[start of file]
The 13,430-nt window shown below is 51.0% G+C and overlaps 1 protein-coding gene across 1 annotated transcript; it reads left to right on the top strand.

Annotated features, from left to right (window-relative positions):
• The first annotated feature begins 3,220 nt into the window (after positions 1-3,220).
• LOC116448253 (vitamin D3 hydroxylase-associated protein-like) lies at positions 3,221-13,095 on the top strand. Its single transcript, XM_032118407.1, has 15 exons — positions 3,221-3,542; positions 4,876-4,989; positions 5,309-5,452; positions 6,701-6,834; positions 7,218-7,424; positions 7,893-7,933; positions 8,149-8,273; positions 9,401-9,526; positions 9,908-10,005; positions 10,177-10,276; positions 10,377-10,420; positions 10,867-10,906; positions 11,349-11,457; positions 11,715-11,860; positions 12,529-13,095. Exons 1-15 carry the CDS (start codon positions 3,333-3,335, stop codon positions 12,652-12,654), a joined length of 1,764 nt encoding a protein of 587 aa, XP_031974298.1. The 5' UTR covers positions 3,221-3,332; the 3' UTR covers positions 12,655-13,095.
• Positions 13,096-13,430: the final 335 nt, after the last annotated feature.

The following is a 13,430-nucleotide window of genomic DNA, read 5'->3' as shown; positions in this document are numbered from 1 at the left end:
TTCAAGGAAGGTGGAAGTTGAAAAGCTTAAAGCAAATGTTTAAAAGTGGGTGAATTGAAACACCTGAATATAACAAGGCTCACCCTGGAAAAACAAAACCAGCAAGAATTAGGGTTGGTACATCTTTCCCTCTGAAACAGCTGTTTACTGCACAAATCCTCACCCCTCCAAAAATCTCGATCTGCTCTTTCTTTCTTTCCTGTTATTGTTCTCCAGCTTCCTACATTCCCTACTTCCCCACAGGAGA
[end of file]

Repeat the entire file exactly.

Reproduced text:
The 13,430-nt window shown below is 51.0% G+C and overlaps 1 protein-coding gene across 1 annotated transcript; it reads left to right on the top strand.

Annotated features, from left to right (window-relative positions):
• The first annotated feature begins 3,220 nt into the window (after positions 1-3,220).
• LOC116448253 (vitamin D3 hydroxylase-associated protein-like) lies at positions 3,221-13,095 on the top strand. Its single transcript, XM_032118407.1, has 15 exons — positions 3,221-3,542; positions 4,876-4,989; positions 5,309-5,452; positions 6,701-6,834; positions 7,218-7,424; positions 7,893-7,933; positions 8,149-8,273; positions 9,401-9,526; positions 9,908-10,005; positions 10,177-10,276; positions 10,377-10,420; positions 10,867-10,906; positions 11,349-11,457; positions 11,715-11,860; positions 12,529-13,095. Exons 1-15 carry the CDS (start codon positions 3,333-3,335, stop codon positions 12,652-12,654), a joined length of 1,764 nt encoding a protein of 587 aa, XP_031974298.1. The 5' UTR covers positions 3,221-3,332; the 3' UTR covers positions 12,655-13,095.
• Positions 13,096-13,430: the final 335 nt, after the last annotated feature.

The following is a 13,430-nucleotide window of genomic DNA, read 5'->3' as shown; positions in this document are numbered from 1 at the left end:
TTCAAGGAAGGTGGAAGTTGAAAAGCTTAAAGCAAATGTTTAAAAGTGGGTGAATTGAAACACCTGAATATAACAAGGCTCACCCTGGAAAAACAAAACCAGCAAGAATTAGGGTTGGTACATCTTTCCCTCTGAAACAGCTGTTTACTGCACAAATCCTCACCCCTCCAAAAATCTCGATCTGCTCTTTCTTTCTTTCCTGTTATTGTTCTCCAGCTTCCTACATTCCCTACTTCCCCACAGGAGA